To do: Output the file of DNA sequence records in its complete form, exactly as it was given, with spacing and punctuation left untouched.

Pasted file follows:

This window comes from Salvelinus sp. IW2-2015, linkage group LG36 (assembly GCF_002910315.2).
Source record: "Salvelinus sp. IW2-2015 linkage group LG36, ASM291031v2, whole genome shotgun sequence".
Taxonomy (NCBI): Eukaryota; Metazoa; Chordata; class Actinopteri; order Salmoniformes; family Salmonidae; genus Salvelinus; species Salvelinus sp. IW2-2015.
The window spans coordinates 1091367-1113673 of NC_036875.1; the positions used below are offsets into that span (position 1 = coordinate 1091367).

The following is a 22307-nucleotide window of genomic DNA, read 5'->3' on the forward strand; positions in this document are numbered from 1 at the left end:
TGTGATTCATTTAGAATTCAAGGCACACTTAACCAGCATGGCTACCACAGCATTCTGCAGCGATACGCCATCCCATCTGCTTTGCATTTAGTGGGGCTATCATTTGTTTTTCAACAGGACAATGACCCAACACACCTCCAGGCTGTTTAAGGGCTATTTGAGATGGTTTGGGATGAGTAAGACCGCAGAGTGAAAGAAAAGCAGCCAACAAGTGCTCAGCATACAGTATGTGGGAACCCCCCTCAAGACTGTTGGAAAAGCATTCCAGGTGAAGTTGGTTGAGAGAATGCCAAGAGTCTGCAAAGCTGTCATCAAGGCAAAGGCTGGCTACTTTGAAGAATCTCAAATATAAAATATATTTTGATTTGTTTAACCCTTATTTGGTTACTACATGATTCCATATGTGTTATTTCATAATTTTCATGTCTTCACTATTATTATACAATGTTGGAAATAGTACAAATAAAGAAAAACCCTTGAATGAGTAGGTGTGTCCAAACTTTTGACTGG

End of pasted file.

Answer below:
This window comes from Salvelinus sp. IW2-2015, linkage group LG36 (assembly GCF_002910315.2).
Source record: "Salvelinus sp. IW2-2015 linkage group LG36, ASM291031v2, whole genome shotgun sequence".
Taxonomy (NCBI): Eukaryota; Metazoa; Chordata; class Actinopteri; order Salmoniformes; family Salmonidae; genus Salvelinus; species Salvelinus sp. IW2-2015.
The window spans coordinates 1091367-1113673 of NC_036875.1; the positions used below are offsets into that span (position 1 = coordinate 1091367).

The following is a 22307-nucleotide window of genomic DNA, read 5'->3' on the forward strand; positions in this document are numbered from 1 at the left end:
TGTGATTCATTTAGAATTCAAGGCACACTTAACCAGCATGGCTACCACAGCATTCTGCAGCGATACGCCATCCCATCTGCTTTGCATTTAGTGGGGCTATCATTTGTTTTTCAACAGGACAATGACCCAACACACCTCCAGGCTGTTTAAGGGCTATTTGAGATGGTTTGGGATGAGTAAGACCGCAGAGTGAAAGAAAAGCAGCCAACAAGTGCTCAGCATACAGTATGTGGGAACCCCCCTCAAGACTGTTGGAAAAGCATTCCAGGTGAAGTTGGTTGAGAGAATGCCAAGAGTCTGCAAAGCTGTCATCAAGGCAAAGGCTGGCTACTTTGAAGAATCTCAAATATAAAATATATTTTGATTTGTTTAACCCTTATTTGGTTACTACATGATTCCATATGTGTTATTTCATAATTTTCATGTCTTCACTATTATTATACAATGTTGGAAATAGTACAAATAAAGAAAAACCCTTGAATGAGTAGGTGTGTCCAAACTTTTGACTGG